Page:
I'm working my way through Nicholas Blake's Nigel Strangeways mystery series after having first read the books nearly 20 years ago. But this month, when I came to the excellent 1938 entry The Beast Must Die, I was reluctant to revisit it. Two reasons for this: the central premise is so vividly designed and presented that I still felt familiar with the story after all these years; and I had such a good experience the first time around that I didn't want to try it again merely to find diminishing returns.
Happily, this Beast holds up and well warrants a second look. And for mystery fans who haven't yet read the suspenseful, twisty novel, there's even more to enjoy.
It is when Cairnes insinuates himself into Rattery's circle and begins the game of cat and mouse that The Beast Must Die becomes an irresistible, page-turning tale of suspense. A murder occurs – we have been witness to Cairnes' inner thoughts and deadly plans throughout the diary's narrative – but not in the way that intended killer or intended victim expect. Nigel Strangeways is brought into the dramatic affair, and he finds a number of well-drawn characters to view as suspects, including Rattery's dour, manipulative mother, his ex-mistress who has begun to fall for Frank Cairnes, and even Rattery's bullied and emotionally fragile teenage son.
I admire author Blake/Day-Lewis's skill here to shift and blend many distinct elements of the crime story, from traditional whodunit and detection to Shakespeare-inspired cold revenge tale to a human-sized moment of modern-day tragedy. The various tones not only fit together well but also keep the story propelling forward with a what's-next urgency that later Blake novels often don't deliver. Blake's early titles are filled with clue- and character-generated attention to detail, and it is clear that he is taking seriously the challenge of crafting a satisfying fair-play mystery. Like many good writers with a similar pedigree, he may be traveling in a popular genre but he's not taking a condescending view. The moods, brooding natural settings, and pathos that are generated (interestingly, both at the beginning and very end of the story) prove highly effective, and hint at Day-Lewis’s talents as a poet who is attentive to imagery, structure, and specifics.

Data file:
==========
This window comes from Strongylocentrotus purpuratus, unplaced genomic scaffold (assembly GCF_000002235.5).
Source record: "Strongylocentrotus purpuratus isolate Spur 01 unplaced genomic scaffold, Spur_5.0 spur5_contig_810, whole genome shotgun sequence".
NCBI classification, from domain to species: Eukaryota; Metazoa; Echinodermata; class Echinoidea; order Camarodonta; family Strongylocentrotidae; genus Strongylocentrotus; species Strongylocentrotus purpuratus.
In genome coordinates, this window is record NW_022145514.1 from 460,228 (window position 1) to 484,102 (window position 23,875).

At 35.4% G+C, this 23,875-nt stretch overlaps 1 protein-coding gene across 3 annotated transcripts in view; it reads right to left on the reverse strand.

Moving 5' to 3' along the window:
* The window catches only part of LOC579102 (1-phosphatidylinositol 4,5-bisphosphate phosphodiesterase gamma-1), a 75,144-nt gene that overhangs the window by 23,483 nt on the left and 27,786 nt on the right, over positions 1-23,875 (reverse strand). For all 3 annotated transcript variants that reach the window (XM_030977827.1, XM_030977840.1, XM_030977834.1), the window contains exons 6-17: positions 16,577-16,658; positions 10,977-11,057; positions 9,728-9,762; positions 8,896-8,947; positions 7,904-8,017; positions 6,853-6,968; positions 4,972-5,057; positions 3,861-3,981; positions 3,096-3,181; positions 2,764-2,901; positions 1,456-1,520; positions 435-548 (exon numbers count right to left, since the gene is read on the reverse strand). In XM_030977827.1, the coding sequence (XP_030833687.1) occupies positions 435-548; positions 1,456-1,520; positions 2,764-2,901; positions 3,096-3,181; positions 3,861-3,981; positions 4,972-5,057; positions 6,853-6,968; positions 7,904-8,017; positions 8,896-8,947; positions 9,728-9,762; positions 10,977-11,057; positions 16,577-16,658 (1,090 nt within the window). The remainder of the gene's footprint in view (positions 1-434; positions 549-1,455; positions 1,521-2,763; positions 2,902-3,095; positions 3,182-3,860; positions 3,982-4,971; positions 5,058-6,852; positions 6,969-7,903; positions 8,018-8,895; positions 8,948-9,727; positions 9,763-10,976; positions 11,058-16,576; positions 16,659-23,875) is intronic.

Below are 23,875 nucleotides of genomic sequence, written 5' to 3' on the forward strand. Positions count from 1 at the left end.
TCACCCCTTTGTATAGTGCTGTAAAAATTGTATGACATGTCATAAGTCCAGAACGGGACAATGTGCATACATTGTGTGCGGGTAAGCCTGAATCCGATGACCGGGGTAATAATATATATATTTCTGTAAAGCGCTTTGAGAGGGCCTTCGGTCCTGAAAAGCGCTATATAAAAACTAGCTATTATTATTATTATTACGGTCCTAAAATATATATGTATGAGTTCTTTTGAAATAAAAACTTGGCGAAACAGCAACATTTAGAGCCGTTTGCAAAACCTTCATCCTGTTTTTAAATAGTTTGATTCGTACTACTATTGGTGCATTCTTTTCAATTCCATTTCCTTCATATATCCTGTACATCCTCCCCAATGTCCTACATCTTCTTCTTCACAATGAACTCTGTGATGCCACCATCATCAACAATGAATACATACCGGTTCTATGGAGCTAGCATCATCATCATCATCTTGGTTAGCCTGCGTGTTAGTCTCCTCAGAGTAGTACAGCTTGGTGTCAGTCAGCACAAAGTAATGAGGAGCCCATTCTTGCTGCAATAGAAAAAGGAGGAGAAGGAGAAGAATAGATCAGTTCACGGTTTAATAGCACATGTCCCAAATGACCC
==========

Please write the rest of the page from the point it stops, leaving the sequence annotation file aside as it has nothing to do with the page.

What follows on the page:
Even if one still finds some flaws in this Beast – there are a couple expedient coincidences for one thing, and the murderer’s rationale that inspires the commission of that crime at that moment could be viewed as either bold or foolhardy – it is still a very engaging read. Other reviews of the book can be found from Kate at crossexaminingcrime (also a reread for her, and equally good the second time around), Nick at The Grandest Game in the World, and The Puzzle Doctor at In Search of the Classic Mystery Novel.